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Crosswalk measurements

Measurements taken included crosswalk distances, the time required for pedestrians to cross them, and the time allotted to cross. Data were collected from 2- to 6-lane crosswalks. “Lanes” included traditional traffic lanes as well as side-street parking and turning lanes. Distances from curb to curb (or between curb cutouts where applicable) were recorded in feet or meters using a rolling wheel; all data were then converted to meters.

The amount of time from the beginning of the “walk” signal to when the “don't walk” signal stopped flashing was recorded in seconds with a standard stopwatch to determine allotted time to cross the crosswalk safely. If no walking signal was present, the amount of time from the beginning of a green light at the cross street until the appearance of the yellow light was recorded consistent with the protocol of Lerner-Frankiel et al.6 Individuals were then observed crossing the intersection. The amount of time required to go from curb to curb was recorded starting when the first foot entered the crosswalk and ending when both feet were out of the crosswalk. Qualitative observations of age (older ≥ 65 years; younger < 65 years) and sex were also noted in accordance with the methods utilized by Hoxie and Rubenstein.14

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Data Analysis

The data collected for the crosswalk analysis (crosswalk distance, allotted time to cross, and actual pedestrian crossing times) were used to determine, in m/s, the average ambulation velocity of the pedestrians as well as the average velocity required to navigate the crosswalks safely. Data were further stratified by age group (young adult vs older adult) and sex.

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Reliability of Distances Measured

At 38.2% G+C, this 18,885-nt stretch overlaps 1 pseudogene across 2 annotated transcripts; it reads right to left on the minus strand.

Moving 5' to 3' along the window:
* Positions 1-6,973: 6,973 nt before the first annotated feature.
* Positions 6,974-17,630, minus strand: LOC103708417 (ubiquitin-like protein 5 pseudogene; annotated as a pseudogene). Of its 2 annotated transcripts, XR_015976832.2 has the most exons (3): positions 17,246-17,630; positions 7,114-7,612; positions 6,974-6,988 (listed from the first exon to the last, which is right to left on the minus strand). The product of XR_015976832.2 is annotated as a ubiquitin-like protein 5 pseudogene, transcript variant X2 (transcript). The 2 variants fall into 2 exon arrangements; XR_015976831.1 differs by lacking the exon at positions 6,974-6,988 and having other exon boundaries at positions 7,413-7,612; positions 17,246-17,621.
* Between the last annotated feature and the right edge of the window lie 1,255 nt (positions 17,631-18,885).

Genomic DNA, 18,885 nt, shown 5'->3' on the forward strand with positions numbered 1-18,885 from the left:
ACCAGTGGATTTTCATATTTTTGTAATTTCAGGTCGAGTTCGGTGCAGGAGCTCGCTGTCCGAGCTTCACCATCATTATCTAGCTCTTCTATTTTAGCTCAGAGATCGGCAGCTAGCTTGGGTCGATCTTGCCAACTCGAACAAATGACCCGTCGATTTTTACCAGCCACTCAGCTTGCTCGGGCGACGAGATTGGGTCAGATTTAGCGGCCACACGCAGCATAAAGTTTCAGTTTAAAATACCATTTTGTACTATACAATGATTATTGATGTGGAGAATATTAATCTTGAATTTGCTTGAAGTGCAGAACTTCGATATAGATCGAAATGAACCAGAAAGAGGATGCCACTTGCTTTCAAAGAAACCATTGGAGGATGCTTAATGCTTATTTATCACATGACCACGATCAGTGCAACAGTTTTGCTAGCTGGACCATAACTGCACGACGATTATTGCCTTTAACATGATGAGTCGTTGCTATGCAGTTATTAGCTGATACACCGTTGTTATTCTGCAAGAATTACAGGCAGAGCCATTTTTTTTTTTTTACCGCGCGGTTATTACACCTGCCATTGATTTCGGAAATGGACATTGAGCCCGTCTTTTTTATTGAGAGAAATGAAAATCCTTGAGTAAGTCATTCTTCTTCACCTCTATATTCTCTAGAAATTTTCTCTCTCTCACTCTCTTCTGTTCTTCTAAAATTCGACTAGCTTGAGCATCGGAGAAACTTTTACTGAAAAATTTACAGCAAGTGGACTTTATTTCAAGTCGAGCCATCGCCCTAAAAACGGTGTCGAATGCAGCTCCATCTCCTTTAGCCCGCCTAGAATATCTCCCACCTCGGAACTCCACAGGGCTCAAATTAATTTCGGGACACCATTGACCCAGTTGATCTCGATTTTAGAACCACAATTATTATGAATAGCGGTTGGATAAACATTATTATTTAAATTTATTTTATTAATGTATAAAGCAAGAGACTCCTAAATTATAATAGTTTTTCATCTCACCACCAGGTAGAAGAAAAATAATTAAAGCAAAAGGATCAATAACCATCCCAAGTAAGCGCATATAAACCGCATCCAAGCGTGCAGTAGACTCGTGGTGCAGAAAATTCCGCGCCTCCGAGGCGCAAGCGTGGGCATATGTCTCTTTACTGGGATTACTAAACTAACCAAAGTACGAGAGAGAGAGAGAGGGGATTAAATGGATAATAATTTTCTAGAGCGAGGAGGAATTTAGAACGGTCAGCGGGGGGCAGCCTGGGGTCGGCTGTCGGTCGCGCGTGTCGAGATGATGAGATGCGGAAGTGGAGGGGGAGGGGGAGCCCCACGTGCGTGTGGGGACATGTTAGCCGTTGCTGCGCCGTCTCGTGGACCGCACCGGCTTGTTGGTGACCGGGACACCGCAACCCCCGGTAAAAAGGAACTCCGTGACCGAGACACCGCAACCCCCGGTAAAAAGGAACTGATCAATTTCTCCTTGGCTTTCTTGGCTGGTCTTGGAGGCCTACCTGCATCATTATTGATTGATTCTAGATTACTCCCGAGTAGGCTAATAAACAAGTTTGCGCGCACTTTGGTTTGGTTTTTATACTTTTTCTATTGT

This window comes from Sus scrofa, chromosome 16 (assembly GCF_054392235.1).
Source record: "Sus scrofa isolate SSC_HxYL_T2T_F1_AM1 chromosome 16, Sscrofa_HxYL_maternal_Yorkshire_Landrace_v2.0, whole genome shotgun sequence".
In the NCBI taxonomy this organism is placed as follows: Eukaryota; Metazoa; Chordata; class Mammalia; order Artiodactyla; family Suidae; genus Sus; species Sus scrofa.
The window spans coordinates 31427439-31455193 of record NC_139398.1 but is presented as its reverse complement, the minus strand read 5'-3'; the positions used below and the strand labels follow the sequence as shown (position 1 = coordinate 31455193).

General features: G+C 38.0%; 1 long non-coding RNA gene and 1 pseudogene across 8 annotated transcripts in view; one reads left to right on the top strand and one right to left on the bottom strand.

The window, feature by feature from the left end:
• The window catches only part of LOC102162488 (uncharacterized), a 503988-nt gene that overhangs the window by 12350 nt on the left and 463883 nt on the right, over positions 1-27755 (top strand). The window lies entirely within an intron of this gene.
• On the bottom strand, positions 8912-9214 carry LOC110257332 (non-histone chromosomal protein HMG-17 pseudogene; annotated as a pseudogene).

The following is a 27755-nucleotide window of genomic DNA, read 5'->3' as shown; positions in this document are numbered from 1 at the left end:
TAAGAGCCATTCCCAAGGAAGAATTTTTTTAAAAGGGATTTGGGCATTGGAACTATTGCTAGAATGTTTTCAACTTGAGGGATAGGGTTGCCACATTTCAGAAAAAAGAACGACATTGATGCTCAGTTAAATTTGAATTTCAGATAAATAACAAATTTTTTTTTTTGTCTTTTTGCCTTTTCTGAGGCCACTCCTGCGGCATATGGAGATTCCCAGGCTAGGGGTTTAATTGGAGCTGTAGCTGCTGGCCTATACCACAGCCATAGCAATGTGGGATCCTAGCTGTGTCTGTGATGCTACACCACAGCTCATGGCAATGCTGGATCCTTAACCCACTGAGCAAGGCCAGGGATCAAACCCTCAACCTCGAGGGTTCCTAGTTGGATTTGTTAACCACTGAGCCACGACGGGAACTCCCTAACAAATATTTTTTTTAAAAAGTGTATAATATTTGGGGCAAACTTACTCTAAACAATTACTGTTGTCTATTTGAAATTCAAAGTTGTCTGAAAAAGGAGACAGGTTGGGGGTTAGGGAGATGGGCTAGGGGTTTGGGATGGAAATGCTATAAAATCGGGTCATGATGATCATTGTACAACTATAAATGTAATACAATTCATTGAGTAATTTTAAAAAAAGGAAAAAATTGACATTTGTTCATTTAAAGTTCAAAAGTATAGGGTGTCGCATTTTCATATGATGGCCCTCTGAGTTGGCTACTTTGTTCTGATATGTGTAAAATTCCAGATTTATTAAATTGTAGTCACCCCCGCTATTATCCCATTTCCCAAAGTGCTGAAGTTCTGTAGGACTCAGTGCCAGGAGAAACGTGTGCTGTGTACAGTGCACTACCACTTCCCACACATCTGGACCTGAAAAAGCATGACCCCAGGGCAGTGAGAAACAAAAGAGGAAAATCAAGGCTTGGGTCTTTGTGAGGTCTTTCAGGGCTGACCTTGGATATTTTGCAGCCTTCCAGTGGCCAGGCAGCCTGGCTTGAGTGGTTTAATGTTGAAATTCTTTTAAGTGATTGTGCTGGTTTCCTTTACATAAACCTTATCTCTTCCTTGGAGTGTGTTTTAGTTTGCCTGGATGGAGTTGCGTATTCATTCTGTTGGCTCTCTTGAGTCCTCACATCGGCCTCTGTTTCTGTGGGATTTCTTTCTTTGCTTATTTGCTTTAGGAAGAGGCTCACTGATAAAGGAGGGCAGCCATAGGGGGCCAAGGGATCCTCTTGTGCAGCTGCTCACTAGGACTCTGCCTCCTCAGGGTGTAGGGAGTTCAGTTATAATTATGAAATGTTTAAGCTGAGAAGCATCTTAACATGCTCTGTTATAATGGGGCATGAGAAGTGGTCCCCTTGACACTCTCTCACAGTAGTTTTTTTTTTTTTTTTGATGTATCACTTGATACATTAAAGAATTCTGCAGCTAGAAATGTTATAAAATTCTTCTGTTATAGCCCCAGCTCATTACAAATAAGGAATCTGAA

To determine interrater reliability, the same grocery store, hardware store, superstore, and department store were measured by each member of the study group independently. Each group member measured these locations in the same manner that he or she had been collecting data based on the set protocol throughout the entire study.

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Distance measures were taken at 10 separate locations by 4 investigators. The intraclass correlation coefficient for agreement between the investigators was 0.977 with a 95% confidence interval (0.878, 0.999) with P < .0001 significance.

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Data were collected from late 2007 to December of 2008. Distances were measured at 141 different establishments in the 9 categories. These measurements were taken in 15 towns and cities in multiple regions of central and western North Carolina. If available, at least one of each type store was measured in the cities chosen. Cities included Raleigh, Durham, Elon, Burlington, Elkin, Boone, Greensboro, Mebane, Winston-Salem, Chapel Hill, Asheboro, Julian, Liberty, Lewisville, and Clemmons. The population in the towns and cities measured ranged from 2719 to 375 806 based upon the 2007 US government census.19